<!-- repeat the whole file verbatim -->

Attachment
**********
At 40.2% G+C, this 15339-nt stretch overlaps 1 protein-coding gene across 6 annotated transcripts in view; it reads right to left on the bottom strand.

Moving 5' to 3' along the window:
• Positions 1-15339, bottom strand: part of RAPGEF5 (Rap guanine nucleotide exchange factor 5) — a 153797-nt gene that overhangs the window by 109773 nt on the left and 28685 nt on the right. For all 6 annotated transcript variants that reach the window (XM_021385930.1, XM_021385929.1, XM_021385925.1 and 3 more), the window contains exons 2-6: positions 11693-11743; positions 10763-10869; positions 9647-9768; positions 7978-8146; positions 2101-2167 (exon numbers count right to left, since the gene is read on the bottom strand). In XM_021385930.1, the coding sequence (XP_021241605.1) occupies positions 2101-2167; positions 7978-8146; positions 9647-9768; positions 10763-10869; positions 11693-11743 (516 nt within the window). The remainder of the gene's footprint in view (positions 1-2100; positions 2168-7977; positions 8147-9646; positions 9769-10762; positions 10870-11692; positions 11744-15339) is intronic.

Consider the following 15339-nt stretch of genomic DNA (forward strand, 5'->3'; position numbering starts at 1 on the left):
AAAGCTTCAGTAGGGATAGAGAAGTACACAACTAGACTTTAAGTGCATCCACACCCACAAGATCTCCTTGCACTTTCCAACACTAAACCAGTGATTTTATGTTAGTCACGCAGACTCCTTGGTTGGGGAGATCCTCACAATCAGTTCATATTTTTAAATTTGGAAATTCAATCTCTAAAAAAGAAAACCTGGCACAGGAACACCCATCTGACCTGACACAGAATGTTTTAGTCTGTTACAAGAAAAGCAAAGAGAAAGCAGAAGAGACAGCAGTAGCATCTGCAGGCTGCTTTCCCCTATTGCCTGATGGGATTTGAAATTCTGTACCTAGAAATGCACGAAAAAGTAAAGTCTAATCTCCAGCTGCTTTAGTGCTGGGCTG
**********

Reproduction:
At 40.2% G+C, this 15339-nt stretch overlaps 1 protein-coding gene across 6 annotated transcripts in view; it reads right to left on the bottom strand.

Moving 5' to 3' along the window:
• Positions 1-15339, bottom strand: part of RAPGEF5 (Rap guanine nucleotide exchange factor 5) — a 153797-nt gene that overhangs the window by 109773 nt on the left and 28685 nt on the right. For all 6 annotated transcript variants that reach the window (XM_021385930.1, XM_021385929.1, XM_021385925.1 and 3 more), the window contains exons 2-6: positions 11693-11743; positions 10763-10869; positions 9647-9768; positions 7978-8146; positions 2101-2167 (exon numbers count right to left, since the gene is read on the bottom strand). In XM_021385930.1, the coding sequence (XP_021241605.1) occupies positions 2101-2167; positions 7978-8146; positions 9647-9768; positions 10763-10869; positions 11693-11743 (516 nt within the window). The remainder of the gene's footprint in view (positions 1-2100; positions 2168-7977; positions 8147-9646; positions 9769-10762; positions 10870-11692; positions 11744-15339) is intronic.

Consider the following 15339-nt stretch of genomic DNA (forward strand, 5'->3'; position numbering starts at 1 on the left):
AAAGCTTCAGTAGGGATAGAGAAGTACACAACTAGACTTTAAGTGCATCCACACCCACAAGATCTCCTTGCACTTTCCAACACTAAACCAGTGATTTTATGTTAGTCACGCAGACTCCTTGGTTGGGGAGATCCTCACAATCAGTTCATATTTTTAAATTTGGAAATTCAATCTCTAAAAAAGAAAACCTGGCACAGGAACACCCATCTGACCTGACACAGAATGTTTTAGTCTGTTACAAGAAAAGCAAAGAGAAAGCAGAAGAGACAGCAGTAGCATCTGCAGGCTGCTTTCCCCTATTGCCTGATGGGATTTGAAATTCTGTACCTAGAAATGCACGAAAAAGTAAAGTCTAATCTCCAGCTGCTTTAGTGCTGGGCTG